Development of diluted magnetic semiconductors in the early 2000s has provided important insights into the induction of long-range magnetic order in TIs. Taking Sb2Te3 for example, Mn doping in MnxSb2−xTe3 bulk crystals does not stimulate long-range ordering for x up to 0.045,77 although ferromagnetism can be stabilized in MnxBi2−xTe3 (x up to 0.09)78 as well as in topological crystalline insulator MnxSn1−xTe (x up to 0.12).79 Doping with V and Cr, on the other hand, is effective in introducing magnetic order in VxSb2−xTe3 (0.01 ≤ x ≤ 0.03)80 and CrxSb2−xTe3 (x up to 0.095).81 With the incorporation of magnetic dopants (V/Cr) elevated to even higher levels in the out-of-equilibrium MBE growth, strong out-of-plane ferromagnetic ordering has been successfully demonstrated with Curie temperature TC reaching 177 and 190 K in VxSb2−xTe3 (x up to 0.35)82 and CrxSb2−xTe3 (x up to 0.59),83 respectively. These early works on relatively thick films (hundreds of nm) have benchmarked the solubility limit, while setting expectation of the achievable exchange energy in films with thickness relevant to the QAH effect, considering that TC generally decreases upon reducing the thickness.84 The high doping, however, is expected to weaken and eventually destroy the topological nature of the band due to reduced SOC. At an intermediate level, VxSb2−xTe3 (x up to 0.10) thin films can sustain high surface mobility, leading to the prominent Shubnikov–de Haas (SdH) quantum oscillations.85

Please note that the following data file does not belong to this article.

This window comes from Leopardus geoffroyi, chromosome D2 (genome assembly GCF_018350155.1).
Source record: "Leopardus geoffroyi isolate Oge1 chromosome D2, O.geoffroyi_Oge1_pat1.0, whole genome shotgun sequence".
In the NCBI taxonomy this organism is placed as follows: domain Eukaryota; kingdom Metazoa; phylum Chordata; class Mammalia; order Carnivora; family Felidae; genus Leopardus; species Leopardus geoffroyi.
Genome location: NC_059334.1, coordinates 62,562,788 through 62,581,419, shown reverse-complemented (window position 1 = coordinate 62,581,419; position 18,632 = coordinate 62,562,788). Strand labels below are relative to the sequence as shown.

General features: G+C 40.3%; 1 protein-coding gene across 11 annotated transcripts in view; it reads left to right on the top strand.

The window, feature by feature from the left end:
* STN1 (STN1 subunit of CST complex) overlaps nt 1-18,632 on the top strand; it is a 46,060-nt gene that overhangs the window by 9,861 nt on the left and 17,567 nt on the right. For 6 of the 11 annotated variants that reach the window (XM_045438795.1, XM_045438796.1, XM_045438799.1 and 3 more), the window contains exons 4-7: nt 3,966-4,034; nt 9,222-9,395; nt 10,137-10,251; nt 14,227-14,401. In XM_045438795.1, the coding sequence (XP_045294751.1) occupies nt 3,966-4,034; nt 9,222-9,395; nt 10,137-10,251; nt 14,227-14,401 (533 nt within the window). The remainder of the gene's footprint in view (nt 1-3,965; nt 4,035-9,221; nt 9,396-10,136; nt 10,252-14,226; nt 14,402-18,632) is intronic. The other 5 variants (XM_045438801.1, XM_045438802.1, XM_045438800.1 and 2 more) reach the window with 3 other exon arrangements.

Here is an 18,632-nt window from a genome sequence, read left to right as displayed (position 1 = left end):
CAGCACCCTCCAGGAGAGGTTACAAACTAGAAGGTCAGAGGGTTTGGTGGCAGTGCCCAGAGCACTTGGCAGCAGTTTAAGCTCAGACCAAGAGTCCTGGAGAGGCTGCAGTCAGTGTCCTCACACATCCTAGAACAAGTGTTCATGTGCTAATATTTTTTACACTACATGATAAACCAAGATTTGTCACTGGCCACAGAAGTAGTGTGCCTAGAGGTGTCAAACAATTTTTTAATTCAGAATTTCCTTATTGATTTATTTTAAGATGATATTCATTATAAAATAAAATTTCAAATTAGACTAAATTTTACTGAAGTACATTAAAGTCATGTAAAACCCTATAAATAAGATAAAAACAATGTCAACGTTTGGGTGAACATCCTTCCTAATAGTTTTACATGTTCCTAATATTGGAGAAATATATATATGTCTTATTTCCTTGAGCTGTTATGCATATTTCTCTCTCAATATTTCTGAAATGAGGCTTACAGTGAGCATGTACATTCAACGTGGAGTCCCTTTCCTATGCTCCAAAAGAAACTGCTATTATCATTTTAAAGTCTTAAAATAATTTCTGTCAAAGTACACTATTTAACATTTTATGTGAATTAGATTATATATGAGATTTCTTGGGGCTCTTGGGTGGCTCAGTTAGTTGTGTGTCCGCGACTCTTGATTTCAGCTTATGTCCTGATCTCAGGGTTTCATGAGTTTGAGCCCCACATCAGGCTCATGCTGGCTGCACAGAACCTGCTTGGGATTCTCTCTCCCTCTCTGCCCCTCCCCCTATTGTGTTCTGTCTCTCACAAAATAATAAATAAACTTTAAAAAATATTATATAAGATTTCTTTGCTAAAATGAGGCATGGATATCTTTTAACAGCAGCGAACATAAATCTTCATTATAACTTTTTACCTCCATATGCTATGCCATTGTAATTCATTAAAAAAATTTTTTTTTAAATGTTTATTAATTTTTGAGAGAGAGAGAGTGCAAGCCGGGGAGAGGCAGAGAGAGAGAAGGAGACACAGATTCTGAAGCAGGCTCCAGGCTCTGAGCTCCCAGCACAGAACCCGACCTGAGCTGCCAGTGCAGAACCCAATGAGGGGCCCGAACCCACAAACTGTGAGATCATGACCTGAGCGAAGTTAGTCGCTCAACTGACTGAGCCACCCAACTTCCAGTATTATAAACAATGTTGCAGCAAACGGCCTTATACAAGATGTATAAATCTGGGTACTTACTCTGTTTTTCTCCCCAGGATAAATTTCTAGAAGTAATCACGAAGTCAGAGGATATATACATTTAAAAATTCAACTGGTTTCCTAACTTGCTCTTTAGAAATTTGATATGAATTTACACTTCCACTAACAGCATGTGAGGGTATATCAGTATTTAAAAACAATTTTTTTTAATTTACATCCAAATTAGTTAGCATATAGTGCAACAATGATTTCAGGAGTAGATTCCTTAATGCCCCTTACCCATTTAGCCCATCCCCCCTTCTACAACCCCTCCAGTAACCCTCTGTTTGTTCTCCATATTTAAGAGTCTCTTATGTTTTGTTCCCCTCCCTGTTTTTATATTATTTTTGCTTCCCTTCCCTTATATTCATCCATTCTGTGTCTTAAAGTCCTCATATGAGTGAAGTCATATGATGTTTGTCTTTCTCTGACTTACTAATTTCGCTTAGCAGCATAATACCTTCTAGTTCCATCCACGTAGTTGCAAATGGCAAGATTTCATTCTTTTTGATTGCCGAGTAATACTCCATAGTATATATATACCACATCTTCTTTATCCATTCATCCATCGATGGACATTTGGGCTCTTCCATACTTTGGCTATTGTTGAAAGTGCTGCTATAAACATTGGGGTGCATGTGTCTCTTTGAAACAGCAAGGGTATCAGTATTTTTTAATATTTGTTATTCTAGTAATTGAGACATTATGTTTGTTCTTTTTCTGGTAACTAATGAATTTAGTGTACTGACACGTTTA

Despite its larger bandgap and more ideally positioned surface Dirac cone, the ferromagnetic response from Cr-doped Bi2Se3 is quite weak.86 The effort toward realizing the QAH effect has since largely been focused on the ternary (Bi,Sb)2Te3 matrix, with systematically engineered thickness and Bi/Sb alloying ratio. The QAH state was first demonstrated by Cr doping in 5 QL Cr0.15(Bi0.1Sb0.9)1.85Te3.50 It was then discovered that V doping instead leads to a better reproducibility and a more robust QAH effect.56 As shown in Fig. 2(b), a nearly ideal QAH state is present at the charge neutrality point in 4 QL V0.11(Bi0.29Sb0.71)1.89Te3, manifesting zero magnetic field Ryx(0) = 1.000 19 ± 0.000 69 h/e2, Rxx(0) = 0.000 13 ± 0.000 07 h/e2 and an AH angle α of 89.993° ± 0.004° at 25 mK. As revealed by low energy muon spin rotation (LE-μSR) spectroscopy in Fig. 2(c), the full magnetic volume fraction is achieved in (Cr,V)x(Bi,Sb)2−xTe3 only at doping levels with x ≥ 0.16. The evolution of the effective magnetic ordering is consistent with the formation and growth of ferromagnetic islands that eventually encompass full volume upon cooling.87